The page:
Safari’s AutoFill reveals personal information

A feature of Apple’s Safari browser can be used by hackers to harvest personal information, says Jeremiah Grossman, founder and CTO of WhiteHat Security, in his recent blog post.

The feature in question is the AutoFill, and it automatically fills the text fields of forms in HTML pages with information such as name, address (city, state, country), company, email address, etc.

Unfortunately, this feature is enabled by default and pull this information from the local operating system address book – not from previously entered data that the browser “remembered” from when you entered it on a different website.

“All a malicious website would have to do to surreptitiously extract Address Book card data from Safari is dynamically create form text fields with the aforementioned names, probably invisibly, and then simulate A-Z keystroke events using JavaScript,” says Grossman. “When data is populated, that is AutoFill’ed, it can be accessed and sent to the attacker.”

The only information that the feature – for some reason – doesn’t automatically fill is the data starting with a number (phone number, street addresses) – so, yes, it could be worse.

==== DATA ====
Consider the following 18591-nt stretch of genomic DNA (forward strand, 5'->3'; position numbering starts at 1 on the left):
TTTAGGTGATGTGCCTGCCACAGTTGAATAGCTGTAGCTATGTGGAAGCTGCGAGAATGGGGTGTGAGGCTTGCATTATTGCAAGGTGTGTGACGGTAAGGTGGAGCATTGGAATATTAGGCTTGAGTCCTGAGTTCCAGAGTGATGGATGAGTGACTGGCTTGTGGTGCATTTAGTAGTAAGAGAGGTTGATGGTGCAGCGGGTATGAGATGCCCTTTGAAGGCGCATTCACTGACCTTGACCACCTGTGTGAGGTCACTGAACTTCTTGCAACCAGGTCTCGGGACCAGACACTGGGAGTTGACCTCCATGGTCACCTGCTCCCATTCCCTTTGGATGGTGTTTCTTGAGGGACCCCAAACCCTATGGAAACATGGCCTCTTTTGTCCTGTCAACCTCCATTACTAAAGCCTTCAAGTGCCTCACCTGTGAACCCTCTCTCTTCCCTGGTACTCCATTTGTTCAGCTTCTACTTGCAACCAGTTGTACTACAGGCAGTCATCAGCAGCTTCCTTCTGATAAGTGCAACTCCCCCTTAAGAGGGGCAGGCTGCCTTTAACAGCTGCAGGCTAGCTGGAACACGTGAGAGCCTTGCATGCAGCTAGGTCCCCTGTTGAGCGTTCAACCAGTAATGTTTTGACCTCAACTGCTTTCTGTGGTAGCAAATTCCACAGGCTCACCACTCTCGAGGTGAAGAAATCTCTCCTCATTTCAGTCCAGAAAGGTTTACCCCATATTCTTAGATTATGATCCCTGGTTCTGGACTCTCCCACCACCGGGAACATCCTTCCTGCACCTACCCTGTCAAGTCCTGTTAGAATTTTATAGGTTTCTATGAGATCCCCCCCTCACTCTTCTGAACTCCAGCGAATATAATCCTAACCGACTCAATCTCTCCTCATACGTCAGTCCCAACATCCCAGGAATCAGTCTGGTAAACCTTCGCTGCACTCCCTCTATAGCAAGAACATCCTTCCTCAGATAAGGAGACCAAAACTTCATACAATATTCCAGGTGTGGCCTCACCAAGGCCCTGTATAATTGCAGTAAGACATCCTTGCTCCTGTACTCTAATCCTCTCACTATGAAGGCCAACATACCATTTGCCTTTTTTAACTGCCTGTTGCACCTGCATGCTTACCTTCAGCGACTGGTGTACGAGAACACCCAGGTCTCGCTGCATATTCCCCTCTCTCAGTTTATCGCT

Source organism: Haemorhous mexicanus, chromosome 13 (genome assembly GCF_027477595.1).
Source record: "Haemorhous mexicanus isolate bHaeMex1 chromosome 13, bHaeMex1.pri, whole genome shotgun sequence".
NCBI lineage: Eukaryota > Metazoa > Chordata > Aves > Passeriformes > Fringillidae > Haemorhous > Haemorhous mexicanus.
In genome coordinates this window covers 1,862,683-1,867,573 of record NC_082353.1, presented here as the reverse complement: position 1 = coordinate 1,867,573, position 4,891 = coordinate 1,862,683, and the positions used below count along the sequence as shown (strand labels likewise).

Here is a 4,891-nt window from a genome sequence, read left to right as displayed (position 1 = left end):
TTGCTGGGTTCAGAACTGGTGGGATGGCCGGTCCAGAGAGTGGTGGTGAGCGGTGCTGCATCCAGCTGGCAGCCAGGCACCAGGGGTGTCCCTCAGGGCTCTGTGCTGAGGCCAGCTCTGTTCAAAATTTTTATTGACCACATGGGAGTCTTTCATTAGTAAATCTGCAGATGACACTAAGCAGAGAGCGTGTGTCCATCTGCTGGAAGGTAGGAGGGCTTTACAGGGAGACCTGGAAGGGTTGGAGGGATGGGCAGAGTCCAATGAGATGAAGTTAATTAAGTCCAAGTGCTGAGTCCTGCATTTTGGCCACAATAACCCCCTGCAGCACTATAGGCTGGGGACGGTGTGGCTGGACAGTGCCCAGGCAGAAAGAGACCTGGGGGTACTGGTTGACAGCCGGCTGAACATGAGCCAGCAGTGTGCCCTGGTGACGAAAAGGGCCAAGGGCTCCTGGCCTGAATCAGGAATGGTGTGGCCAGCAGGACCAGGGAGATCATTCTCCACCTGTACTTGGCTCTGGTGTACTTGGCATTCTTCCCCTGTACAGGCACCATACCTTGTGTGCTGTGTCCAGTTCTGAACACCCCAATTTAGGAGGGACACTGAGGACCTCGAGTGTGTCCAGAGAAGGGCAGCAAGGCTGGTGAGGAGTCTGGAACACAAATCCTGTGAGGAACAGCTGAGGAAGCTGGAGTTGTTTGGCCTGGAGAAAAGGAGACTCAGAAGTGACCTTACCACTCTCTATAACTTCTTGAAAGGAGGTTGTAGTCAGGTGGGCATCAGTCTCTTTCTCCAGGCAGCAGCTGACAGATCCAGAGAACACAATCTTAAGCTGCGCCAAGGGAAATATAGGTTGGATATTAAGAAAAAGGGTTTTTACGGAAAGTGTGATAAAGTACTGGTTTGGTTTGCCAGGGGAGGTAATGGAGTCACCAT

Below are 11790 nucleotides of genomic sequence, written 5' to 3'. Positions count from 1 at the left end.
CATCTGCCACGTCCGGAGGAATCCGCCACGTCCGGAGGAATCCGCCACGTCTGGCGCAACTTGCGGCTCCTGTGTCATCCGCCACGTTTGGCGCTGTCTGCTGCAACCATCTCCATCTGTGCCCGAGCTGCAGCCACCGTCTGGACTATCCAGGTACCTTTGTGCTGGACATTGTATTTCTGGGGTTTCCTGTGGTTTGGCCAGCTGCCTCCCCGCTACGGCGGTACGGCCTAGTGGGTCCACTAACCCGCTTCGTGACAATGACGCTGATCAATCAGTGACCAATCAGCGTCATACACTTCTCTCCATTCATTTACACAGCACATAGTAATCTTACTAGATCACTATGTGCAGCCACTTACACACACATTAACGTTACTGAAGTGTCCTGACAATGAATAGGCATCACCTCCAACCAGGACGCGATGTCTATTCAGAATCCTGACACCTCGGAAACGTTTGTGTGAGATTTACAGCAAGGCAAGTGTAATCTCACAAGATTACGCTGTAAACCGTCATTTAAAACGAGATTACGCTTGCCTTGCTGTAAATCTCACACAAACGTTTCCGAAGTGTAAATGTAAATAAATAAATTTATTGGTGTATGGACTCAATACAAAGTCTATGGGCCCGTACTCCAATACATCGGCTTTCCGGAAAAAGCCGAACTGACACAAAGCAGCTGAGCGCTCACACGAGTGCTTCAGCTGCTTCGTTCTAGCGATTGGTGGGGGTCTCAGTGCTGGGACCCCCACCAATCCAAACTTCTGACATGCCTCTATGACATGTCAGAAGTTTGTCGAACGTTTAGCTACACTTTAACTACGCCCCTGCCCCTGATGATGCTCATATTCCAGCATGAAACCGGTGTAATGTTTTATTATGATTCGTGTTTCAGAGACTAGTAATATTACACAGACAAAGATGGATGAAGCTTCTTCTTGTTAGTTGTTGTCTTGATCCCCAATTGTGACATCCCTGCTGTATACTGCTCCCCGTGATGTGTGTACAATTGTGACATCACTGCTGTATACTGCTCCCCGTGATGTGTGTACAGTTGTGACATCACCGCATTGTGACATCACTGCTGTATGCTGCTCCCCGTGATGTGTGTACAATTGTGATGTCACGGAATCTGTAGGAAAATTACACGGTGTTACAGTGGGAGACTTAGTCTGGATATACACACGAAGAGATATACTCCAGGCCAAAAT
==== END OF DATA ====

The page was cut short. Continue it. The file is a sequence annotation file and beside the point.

“Still, such attacks could be easily and cheaply distributed on a mass scale using an advertising network where likely no one would ever notice because it’s not exploit code designed to deliver rootkit payload,” says Grossman. “In fact, there is no guarantee this has not already taken place.”

He goes on to say that he contacted Apple with this information a little over a month ago, but has still received no reply from them other than an auto-response message. Until a fix is issued, he recommends to Safari users to disable the feature (Preferences > AutoFill > AutoFill web forms).

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